By Katie Beckmann Mahon, Communications Manager
“The eyes of God in the time of COVID”
Peggy Roach, an Associate of the Sisters of Saint Dominic of Blauvelt, has described the past seven months as “life-changing.”
After being “verbally diagnosed” with COVID-19 in the pandemic's early days, Peggy experienced an elevated level of angst.
Being in New York City during the most challenging days of the pandemic, it was discouraged going to the hospital or even a visit to the Doctor’s office, unless “you were in severe distress.”
“I remained home with my symptoms and didn’t get tested until the end of April. By then, the virus had left my body, and I tested negative,” shared Peggy, the Dean of Students of Saint Raymond Academy for Girls in the Bronx.
“All I knew for sure was that I was extremely sick and weak for many weeks. Fortunately, I was home from work, so I could take care and slowly regain my strength. Today, all that’s left is some fatigue and body ache on occasion. I feel very fortunate considering my age and other factors.”
Peggy’s own experience with COVID-19 has made her “much more compassionate and understanding of others’ struggles.
She elaborated, “We have been traumatized by this pandemic in so many ways – too many to count. Its tentacles have been far-reaching in touching every aspect of our lives.”
One of the aspects of Peggy’s life that has significantly been affected has been her ministry.
“Teaching methods have changed, the discipline has changed, and day-to-day interaction with the students has changed. Discipline has taken a back seat to safety protocols. I’ve had to change my focus and, in so doing, allow minor behavior infractions to go unnoticed. More importantly, mask-wearing and keeping a safe distance from one another has become paramount.”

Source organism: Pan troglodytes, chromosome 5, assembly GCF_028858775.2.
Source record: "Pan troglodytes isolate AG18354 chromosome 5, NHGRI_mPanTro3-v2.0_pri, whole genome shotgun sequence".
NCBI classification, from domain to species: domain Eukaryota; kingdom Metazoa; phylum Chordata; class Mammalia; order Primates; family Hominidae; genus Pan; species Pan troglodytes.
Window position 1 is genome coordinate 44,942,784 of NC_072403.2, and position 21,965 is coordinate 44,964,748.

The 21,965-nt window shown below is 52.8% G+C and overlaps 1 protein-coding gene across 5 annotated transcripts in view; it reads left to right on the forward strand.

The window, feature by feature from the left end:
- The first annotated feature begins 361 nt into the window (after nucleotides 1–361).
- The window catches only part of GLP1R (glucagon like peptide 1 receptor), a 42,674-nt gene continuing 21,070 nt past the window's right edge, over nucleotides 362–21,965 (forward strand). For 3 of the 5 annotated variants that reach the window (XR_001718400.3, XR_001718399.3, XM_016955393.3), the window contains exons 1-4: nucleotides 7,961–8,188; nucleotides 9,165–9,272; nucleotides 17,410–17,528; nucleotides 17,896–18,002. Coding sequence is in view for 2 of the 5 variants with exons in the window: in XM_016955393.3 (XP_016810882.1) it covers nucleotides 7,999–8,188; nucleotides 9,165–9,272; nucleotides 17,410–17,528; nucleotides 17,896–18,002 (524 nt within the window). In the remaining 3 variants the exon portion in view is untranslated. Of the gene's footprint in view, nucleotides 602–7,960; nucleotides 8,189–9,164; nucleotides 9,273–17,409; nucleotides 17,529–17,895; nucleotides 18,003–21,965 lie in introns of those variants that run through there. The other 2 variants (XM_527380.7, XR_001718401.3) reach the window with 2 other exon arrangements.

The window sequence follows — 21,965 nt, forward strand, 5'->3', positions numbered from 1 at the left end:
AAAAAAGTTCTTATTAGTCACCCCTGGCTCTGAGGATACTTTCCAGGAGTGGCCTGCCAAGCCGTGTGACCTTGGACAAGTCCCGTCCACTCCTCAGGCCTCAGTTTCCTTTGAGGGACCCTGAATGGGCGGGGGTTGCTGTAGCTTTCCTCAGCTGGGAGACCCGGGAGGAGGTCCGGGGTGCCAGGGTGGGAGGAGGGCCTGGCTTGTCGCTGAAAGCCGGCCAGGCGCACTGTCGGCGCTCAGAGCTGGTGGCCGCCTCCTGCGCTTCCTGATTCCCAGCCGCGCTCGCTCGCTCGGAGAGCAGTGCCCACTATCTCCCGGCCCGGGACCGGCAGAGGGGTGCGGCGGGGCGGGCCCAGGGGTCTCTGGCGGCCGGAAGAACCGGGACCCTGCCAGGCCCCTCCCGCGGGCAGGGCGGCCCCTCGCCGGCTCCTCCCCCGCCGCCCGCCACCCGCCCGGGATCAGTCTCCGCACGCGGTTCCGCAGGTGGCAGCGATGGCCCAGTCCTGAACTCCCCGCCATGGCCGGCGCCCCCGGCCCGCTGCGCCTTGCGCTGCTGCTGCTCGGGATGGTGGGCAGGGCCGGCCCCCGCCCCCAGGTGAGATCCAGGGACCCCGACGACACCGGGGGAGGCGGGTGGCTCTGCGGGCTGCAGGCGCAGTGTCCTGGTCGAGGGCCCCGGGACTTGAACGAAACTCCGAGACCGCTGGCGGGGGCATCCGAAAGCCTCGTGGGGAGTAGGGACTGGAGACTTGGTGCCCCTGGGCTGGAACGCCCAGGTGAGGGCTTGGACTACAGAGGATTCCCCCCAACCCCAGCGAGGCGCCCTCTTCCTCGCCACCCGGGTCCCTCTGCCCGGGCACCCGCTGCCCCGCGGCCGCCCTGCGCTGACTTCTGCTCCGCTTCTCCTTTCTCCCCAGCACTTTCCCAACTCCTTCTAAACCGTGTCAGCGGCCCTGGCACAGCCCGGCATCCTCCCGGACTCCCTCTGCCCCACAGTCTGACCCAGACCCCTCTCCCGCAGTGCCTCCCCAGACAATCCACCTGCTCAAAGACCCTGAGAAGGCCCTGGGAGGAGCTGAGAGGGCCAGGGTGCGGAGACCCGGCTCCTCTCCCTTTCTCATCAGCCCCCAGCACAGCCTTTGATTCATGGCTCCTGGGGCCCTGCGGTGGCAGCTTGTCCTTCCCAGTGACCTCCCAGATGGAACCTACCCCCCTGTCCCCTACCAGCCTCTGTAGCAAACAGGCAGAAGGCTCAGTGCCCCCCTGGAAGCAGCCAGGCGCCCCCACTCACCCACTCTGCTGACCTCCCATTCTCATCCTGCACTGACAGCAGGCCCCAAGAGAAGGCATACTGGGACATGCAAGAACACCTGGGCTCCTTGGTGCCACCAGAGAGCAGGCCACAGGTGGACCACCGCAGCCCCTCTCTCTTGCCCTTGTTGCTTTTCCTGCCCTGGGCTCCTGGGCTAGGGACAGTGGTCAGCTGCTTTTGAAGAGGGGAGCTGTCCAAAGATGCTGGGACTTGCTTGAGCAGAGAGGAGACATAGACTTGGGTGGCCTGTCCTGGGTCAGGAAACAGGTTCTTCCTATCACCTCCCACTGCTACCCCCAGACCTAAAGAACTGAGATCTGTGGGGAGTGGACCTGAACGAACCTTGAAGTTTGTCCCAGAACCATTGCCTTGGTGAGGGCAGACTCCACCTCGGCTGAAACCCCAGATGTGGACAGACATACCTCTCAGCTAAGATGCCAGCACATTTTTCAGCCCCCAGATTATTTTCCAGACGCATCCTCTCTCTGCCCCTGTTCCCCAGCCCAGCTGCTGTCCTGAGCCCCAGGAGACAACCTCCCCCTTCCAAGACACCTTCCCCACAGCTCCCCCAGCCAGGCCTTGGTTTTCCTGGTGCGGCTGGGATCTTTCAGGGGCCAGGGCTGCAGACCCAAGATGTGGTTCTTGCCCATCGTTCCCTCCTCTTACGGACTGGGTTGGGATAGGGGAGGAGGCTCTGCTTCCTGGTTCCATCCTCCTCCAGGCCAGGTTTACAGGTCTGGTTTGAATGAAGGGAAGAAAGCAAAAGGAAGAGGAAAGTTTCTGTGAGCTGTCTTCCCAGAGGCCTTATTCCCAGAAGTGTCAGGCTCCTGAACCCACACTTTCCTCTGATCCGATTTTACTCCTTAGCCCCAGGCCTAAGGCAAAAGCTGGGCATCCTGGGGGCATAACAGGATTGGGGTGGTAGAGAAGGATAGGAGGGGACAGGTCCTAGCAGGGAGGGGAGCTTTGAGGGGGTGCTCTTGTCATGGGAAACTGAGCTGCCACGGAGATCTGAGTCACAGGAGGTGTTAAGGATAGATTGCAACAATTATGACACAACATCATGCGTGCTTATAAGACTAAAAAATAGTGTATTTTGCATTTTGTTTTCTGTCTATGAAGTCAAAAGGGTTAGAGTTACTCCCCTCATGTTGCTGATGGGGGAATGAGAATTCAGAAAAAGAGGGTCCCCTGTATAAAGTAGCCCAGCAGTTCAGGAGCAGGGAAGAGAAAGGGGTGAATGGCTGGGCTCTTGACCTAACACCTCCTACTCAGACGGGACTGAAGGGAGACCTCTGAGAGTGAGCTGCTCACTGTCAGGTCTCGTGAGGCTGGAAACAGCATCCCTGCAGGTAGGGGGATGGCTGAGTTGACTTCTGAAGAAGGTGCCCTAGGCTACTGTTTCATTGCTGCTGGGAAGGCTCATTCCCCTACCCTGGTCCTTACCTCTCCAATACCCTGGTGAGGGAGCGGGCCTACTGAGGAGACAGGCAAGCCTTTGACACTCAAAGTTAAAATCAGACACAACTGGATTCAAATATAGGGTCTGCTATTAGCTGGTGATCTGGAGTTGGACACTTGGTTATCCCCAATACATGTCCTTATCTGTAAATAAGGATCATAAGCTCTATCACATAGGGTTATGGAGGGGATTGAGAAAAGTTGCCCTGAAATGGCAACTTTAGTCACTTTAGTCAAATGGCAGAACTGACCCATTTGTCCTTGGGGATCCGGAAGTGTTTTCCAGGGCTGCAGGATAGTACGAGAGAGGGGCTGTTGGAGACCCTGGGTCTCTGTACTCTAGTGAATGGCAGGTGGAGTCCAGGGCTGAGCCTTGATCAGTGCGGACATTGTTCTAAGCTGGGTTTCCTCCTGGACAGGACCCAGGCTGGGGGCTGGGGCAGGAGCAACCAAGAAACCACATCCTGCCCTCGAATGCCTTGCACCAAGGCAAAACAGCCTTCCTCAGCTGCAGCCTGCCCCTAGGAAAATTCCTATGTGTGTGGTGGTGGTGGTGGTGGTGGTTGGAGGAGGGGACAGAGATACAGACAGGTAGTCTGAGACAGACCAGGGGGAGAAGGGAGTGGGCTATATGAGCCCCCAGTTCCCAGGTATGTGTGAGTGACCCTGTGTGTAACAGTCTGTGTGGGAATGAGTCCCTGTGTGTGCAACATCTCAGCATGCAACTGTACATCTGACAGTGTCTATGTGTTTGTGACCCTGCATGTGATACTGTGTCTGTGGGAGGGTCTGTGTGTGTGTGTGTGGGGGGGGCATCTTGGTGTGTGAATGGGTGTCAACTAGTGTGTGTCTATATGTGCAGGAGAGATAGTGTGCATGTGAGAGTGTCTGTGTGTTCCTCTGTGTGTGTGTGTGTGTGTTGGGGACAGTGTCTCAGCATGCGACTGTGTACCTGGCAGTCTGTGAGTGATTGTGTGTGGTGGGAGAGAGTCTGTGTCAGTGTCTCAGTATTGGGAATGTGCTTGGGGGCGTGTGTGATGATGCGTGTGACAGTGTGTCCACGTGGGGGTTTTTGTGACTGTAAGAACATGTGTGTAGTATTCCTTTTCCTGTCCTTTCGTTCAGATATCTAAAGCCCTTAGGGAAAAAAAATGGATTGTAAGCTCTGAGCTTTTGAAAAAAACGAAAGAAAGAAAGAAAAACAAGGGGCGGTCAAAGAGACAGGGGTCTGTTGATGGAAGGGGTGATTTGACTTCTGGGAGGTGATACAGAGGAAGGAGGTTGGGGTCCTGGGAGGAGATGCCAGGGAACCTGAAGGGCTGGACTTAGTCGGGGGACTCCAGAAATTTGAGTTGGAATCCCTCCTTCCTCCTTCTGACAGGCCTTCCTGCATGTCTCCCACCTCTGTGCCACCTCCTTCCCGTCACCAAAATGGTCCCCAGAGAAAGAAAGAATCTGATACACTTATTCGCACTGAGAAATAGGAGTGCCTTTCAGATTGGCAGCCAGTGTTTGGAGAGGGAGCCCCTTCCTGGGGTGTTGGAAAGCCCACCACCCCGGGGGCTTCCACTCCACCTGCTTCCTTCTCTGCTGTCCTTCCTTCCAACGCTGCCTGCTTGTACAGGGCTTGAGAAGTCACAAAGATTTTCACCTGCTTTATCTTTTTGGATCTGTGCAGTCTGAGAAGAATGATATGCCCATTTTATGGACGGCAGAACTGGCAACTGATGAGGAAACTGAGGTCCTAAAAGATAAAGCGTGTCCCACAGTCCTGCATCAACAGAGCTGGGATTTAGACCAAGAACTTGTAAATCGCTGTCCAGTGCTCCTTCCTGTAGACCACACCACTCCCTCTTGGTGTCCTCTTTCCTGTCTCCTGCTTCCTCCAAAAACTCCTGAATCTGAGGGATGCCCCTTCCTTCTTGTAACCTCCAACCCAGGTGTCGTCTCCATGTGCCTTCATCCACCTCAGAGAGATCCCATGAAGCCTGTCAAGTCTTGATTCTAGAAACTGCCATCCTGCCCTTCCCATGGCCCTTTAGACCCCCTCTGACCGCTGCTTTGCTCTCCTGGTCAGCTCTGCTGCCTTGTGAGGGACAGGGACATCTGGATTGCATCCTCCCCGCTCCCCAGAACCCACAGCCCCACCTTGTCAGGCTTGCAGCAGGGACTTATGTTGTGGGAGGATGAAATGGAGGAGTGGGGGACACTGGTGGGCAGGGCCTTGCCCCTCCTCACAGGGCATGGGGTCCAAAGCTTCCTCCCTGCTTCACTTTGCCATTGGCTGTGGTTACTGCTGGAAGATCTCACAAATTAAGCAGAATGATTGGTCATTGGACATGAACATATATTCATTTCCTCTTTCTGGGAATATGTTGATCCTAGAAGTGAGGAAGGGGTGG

One of the most significant changes that Peggy has experienced in her ministry has been the interactions with her students.
“Because of mask-wearing, most interactions with the students are faceless and nameless. All I see are the students’ eyes. So many eyes, expressing so much emotion! I never realized how much emotion can come from our eyes. So, there is nameless, faceless sadness, pain, fear, tiredness, laughter, surprise, confusion, and so on. Necessity has caused discipline to morph into something else. Correction has lost its place. Now, I find it is more important to provide kindness, patience, support, and encouragement. Eyes say a lot right now, and I hope mine are conveying the right message. Words, which sometimes cannot be deciphered through our masks, have become secondary to the message in our eyes.”
As Peggy and others at her ministry continue to navigate through these turbulent times, she hopes that others can develop a sense of empathy and faith in each other, especially when it comes to sharing our own experiences with COVID-19.
"Pain is personal, and there are all kinds of pain related to COVID-19, even the unverifiable kind. Your woes may be financial, while mine may be emotional or physical, so let’s be compassionate, kind, and understanding to all, regardless of proof of need. Jesus gave freely where there was pain. Let us be the eyes of Jesus, providing comfort as we minister to each other and to those we serve in our ministries.”